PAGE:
I have Jemi and Marcy to thank for this post. Jemi directed me to the blog where I found this post the other day (you must read it!). Marcy wrote on linguistics on Saturday, which I found fascinating as well.
So, vocabulary. Right up there with diagramming sentences in English class, right? (Well, okay, I liked diagramming sentences, but I’m a grammar nerd).
I can’t decide which way to go with this so it is going to be a completely random post. I find the concept of developing vocabulary fascinating, especially the process I’ve watched over the past 3 1/2 years as my son grew from saying, “Bye!” (his first word, which was bothersome to me at the time because I felt I spent way too much time saying it to him while working “full-time”) to “I want tea!” (his first sentence, requesting the amazing sweet tea from McAlister’s Deli) to telling me today while helping carry groceries that he is strong and has 40 muscles. Then when I said he has more than 40 muscles, he decided to look up how many muscles he has on his “imaginary computer” at bigmuscles.com (he came up with that URL, and, yes, he won’t be let near the computer without supervision anytime soon… there’s no telling what he’d get into! Also, does the fact he knows that websites end with dot com mean that I spend way too much time on the internet? In case you are interested, bigmuscles.com is available for purchase and there are between 640 and 850 muscles in the human body, depending on who you ask). Anyway… the whole process of watching children learn to speak is just fascinating to me. I’ve never learned a foreign language by immersion but I would assume it is a similar experience. And then kids come out with the most amazing things to say and ways to use language. I think perhaps part of being a good writer is going back to the fascination kids have with words and putting phrases together and inventing new ways to see things.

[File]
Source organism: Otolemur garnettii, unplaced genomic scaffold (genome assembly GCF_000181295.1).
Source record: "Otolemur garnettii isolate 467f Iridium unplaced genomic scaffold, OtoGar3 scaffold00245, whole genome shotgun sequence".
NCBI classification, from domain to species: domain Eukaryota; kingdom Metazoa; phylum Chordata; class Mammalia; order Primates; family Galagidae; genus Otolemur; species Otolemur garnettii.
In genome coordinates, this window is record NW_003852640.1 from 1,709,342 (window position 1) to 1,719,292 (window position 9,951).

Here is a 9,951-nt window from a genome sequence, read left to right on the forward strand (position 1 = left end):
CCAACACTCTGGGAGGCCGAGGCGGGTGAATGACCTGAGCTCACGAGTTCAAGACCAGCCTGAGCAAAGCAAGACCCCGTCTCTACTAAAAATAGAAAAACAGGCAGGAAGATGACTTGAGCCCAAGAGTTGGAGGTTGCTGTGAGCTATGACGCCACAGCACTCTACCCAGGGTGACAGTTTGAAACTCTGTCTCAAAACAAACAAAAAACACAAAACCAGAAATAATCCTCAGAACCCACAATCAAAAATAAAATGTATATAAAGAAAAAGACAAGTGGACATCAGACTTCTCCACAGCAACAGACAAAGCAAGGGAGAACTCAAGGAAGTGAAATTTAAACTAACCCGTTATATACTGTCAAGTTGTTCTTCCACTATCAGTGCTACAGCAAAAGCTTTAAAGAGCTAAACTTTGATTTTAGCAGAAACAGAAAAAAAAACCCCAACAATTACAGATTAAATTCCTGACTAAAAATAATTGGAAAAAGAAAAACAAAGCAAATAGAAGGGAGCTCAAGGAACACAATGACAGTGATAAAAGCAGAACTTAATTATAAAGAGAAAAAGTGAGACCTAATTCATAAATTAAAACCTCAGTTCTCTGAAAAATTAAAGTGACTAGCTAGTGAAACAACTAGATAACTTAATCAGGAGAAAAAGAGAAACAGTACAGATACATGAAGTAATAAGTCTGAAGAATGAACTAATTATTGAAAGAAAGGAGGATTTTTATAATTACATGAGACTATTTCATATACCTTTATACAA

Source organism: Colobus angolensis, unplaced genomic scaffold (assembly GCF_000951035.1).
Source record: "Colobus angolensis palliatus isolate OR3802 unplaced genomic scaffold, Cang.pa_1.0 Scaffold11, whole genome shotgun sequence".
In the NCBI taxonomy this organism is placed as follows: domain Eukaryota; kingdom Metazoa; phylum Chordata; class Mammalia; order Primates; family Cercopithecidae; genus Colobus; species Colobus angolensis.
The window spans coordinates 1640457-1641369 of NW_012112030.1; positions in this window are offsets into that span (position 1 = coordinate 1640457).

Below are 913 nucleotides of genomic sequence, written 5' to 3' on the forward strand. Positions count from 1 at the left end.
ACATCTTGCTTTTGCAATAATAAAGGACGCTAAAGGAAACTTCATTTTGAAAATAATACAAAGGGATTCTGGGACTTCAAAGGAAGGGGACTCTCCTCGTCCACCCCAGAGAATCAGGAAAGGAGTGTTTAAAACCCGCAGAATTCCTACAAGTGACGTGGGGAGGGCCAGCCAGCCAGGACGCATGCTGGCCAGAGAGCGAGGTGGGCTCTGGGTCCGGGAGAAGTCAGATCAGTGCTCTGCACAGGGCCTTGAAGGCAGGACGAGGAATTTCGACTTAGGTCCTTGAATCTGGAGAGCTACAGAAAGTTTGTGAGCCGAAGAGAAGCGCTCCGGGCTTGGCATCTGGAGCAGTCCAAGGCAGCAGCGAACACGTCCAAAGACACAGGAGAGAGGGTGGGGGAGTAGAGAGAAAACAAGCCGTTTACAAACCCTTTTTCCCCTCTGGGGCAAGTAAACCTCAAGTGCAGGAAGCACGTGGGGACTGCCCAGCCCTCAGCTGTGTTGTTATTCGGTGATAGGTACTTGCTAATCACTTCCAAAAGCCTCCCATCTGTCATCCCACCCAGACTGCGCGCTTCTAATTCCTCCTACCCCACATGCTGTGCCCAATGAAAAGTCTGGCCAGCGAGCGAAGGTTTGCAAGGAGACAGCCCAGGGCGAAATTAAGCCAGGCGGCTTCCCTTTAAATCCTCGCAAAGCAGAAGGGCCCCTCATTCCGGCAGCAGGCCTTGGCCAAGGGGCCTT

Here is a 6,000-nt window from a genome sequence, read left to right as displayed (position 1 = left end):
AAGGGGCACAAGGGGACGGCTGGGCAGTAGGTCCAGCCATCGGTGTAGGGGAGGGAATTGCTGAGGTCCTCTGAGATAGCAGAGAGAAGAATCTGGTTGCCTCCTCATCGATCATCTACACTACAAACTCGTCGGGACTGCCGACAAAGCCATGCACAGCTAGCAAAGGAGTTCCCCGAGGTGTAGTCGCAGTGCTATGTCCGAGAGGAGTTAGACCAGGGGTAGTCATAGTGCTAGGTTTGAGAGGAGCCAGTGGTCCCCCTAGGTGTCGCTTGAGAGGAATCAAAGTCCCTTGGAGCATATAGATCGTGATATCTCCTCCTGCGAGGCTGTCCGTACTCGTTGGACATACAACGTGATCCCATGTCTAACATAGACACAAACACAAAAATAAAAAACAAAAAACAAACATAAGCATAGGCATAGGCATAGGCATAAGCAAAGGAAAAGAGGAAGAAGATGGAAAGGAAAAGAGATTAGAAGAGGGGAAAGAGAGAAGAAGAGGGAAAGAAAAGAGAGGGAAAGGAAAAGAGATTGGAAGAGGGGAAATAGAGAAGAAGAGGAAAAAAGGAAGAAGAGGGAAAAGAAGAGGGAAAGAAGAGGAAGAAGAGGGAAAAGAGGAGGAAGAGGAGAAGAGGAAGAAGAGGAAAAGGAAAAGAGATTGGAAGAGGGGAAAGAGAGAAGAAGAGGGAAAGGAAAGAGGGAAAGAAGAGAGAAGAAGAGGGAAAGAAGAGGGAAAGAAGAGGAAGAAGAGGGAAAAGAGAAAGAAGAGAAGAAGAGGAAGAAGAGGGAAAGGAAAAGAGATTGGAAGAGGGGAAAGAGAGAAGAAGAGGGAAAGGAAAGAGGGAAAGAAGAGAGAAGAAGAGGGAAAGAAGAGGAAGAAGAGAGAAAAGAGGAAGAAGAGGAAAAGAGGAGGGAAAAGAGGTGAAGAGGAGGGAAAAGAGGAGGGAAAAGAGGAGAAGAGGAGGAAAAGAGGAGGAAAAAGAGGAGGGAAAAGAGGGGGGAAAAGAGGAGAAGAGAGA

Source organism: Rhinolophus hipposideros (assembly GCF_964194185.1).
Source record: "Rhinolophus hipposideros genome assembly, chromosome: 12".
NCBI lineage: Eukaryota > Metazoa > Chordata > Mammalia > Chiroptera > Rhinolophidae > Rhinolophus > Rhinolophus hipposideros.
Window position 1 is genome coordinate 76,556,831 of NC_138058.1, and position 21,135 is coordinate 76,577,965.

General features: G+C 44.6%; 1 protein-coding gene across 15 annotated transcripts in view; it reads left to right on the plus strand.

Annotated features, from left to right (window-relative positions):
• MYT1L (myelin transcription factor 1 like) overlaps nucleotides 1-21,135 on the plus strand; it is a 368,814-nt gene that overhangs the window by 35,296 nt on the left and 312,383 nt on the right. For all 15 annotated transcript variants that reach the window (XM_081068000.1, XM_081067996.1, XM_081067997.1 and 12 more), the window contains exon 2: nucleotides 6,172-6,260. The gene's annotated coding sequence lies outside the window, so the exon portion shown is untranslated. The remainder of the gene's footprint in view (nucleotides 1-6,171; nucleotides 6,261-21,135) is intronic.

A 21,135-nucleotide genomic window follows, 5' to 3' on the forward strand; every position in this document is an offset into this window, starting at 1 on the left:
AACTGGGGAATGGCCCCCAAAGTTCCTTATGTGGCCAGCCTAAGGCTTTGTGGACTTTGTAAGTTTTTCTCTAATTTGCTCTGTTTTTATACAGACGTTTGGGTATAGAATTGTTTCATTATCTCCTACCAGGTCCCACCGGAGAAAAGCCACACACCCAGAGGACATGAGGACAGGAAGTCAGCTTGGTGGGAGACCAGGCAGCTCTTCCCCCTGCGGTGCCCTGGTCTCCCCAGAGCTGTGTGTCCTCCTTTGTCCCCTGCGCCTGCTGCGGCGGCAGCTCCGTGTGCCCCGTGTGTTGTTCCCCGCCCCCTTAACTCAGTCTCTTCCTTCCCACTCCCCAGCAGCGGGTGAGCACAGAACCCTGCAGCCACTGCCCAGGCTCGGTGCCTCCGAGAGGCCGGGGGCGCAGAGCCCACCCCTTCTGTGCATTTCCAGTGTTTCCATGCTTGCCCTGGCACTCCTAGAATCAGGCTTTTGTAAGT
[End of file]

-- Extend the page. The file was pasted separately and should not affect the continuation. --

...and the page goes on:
I also find my lack of vocabulary frustrating at times. I overuse words and use lame adjectives and say extremely and actually too often. Then again, I don’t want to sound like a walking dictionary either. (My sisters accuse me of this when we play Boggle… and that is only when I pull out words such as lam. I don’t even attempt words such as qua when playing with them! Also, I must admit I learned the word “qua” playing Facebook’s version of Scrabble and have never used it in a sentence) I know that even published authors overuse words and phrases at times (I am always struck by JK Rowling’s overuse of the world ‘forcibly’ when reading through Harry Potter books… and, yes, I do overuse the phrase ‘struck by’). It is something I am working on changing.
I also thought I’d do the opposite of Talli’s blog post (linked above) and list some of my favorite English words. I haven’t spent much time thinking of them (I actually thought of doing this in the middle of the night last night).. but here are a few!
- Periwinkle (and many other colors: cornflower, aquamarine, goldenrod… basically I think some of the Crayola color-namers are geniuses)
- Onomatopoeia (I can’t spell it, but it is a great word!)
- Cuddle (and also the synonyms of nestle and snuggle, which I found when I looked up cuddle… they just all sound warm and… snuggly. Now I’m wondering about Nestle chocolates and the word nestle though… is the name supposed to make customers envision sitting in front of a fire drinking cocoa or is there a different meaning?)